Frequent employee manager check ins are the cornerstone of continuous performance management and positive employee experience. Since the shift to remote working, many companies have had to implement a structured approach to check-ins to restore lost communication. However, as we begin to return to the office, it remains vital that managers and employees have regular touchpoint meetings to discuss performance goals, career goals, progress and well-being. Regular check-ins boost employee engagement and motivation, drive growth and development and improve retention.
There are many different types of employee manager meetings, from weekly check ins to performance review check ins. You need to decide what works best for your organization and what employees find useful and feel comfortable doing.
In recent years, there has been a major shift in the way we manage performance. With many proclaiming the death of the annual performance review, the continuous feedback model has taken its place - with regular check-ins between managers and their direct reports at the core.
The Harvard Business Review suggests that the annual review's biggest limitation is its emphasis on holding employees accountable for what they did in the past, at the expense of improving performance now and in the future.
According to Gallup, when managers provide weekly (vs. annual) feedback, team members are 3.2x more likely to strongly agree that they are motivated to do outstanding work and 2.7x more likely to be engaged at work.
What's more, 65% of employees want more feedback, and having regular employee check-in meetings is the best way to satisfy this demand.
👉 Check out: One on One Meeting Questions Format for Managers
Prepare in advance: Clearly define an agenda or talking points before the meeting
Keep it casual: Rather than grill employees on their performance, managers should have an honest discussion about the previous week/month/quarter and how the employee feels about their upcoming tasks.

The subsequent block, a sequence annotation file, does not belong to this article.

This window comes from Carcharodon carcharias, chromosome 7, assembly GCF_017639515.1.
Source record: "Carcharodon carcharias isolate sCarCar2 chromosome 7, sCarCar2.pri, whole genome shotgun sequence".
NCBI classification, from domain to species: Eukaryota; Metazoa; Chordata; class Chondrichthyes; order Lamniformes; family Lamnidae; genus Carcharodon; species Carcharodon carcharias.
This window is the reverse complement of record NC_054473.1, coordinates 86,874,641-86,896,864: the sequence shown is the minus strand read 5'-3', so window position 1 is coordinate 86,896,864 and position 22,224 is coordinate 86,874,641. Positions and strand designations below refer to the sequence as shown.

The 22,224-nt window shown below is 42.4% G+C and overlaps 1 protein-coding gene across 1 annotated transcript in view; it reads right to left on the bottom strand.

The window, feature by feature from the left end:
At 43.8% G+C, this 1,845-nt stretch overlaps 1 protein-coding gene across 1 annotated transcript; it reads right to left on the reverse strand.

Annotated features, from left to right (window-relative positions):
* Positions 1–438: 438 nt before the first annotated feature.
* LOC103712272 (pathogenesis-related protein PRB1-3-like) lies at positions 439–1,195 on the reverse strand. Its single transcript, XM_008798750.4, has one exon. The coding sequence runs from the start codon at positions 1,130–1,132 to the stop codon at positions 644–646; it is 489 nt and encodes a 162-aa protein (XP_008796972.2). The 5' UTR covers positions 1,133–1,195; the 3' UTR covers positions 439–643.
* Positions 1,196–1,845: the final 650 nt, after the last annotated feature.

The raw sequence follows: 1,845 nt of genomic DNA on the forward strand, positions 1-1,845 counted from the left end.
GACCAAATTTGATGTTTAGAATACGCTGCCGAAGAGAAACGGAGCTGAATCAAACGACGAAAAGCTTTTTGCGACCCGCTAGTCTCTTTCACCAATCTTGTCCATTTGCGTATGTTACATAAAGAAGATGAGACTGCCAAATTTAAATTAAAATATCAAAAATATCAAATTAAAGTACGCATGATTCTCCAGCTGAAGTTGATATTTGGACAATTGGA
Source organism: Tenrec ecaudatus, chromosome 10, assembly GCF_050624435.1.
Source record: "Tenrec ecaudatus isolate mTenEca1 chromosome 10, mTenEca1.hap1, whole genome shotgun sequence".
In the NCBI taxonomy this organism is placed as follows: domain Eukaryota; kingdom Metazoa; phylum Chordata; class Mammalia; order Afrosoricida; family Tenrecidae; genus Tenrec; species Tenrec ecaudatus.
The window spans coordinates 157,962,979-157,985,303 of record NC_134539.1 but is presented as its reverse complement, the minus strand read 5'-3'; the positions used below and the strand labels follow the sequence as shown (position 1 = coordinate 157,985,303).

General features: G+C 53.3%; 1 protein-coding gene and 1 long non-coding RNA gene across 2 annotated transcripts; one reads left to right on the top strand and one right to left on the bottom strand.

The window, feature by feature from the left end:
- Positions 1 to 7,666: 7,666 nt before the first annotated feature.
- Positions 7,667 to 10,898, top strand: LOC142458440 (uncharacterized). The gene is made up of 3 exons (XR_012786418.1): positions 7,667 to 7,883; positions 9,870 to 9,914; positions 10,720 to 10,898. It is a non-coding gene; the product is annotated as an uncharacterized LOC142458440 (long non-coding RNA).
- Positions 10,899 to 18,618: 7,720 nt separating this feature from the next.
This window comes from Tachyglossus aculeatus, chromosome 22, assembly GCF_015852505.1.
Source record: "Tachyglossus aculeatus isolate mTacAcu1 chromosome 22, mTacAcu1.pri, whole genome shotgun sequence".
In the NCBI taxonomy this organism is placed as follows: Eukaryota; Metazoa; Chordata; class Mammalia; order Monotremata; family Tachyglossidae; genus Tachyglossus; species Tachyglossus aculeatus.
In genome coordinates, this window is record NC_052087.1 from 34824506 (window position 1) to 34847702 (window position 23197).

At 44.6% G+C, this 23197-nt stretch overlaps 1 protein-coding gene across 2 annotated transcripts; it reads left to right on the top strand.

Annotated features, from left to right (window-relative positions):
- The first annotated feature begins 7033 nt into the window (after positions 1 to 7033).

Be flexible: All team members should have the ability to request a check-in with either their manager or direct report.
Follow up: 1/3 of managers don't follow up on action items from performance check-ins. Therefore, the conversation should be clearly documented and managers held accountable.
👉 Find out more about this topic: Check-ins Done Right: How to Get the Most Out of Check-Ins
First of all, click 'New Check-in' from the app homepage and select 'New Draft Check-in'. Enter a short title for the item (this can be edited later), and then hit 'Select Participant' from the workflow menu to add your manager/direct report.
Next, you will need to fill in the Check-in Details. Select the type, add some talking points (no limit to how many you can add) and then suggest a date and time. When you have finished, click 'Create Check-in' to send a meeting request to the participant.
Next, the participant (either the manager or direct report) will receive a notification and email that someone has requested to have a check-in with them. They will be able to see the details, and confirm whether they accept or decline the meeting.
If they accept, both parties will receive a calendar invitation. If they decline, they will need to add some comments and suggest an alternative day/time. Then the form will be sent back to the check-in creator who will amend the form and resubmit.
Once the check-in has been confirmed, the next step is to have the one on one meeting. It is very important to document the discussion and any key action items that are agreed. It is the responsibility of whoever requested the check-in to fill out this form.
In this example, we have three easy to follow steps: 1) Employee Information, 2) Notes and 3) Action Items - but you can use whichever questions you like by editing the template.
Firstly, you can link any relevant employee information to the check-in. This could include employee goals, OKRs, 360° feedback or any other performance information from your PeopleGoal account. The notes section is to write up any key discussion points, and finally any action items using the repeatable text input.
Click 'Save changes' to save your progress, and when you have finished and are ready to submit the form, click 'Submit to next state'.
NB: This form can be fully customized. See how account admins can edit app elements in PeopleGoal here.
Once the discussion notes have been submitted the process is complete. The details will be available to both the employee and the manager as a read-only document. A PDF copy can also be emailed to both participants.
Related articles from our blog, read on
Learn how expectancy theory of motivation can be used to bring out the best in performance. Understanding expectation theory leads to a more tailored employee experience, and a more effective link between performance and outcomes for your team.
Employee development is the process of investing in employees’ existing skills, and supporting development of the new ones. Employee development allows employees to expand their current skills, acquire new ones, and grow their knowledge.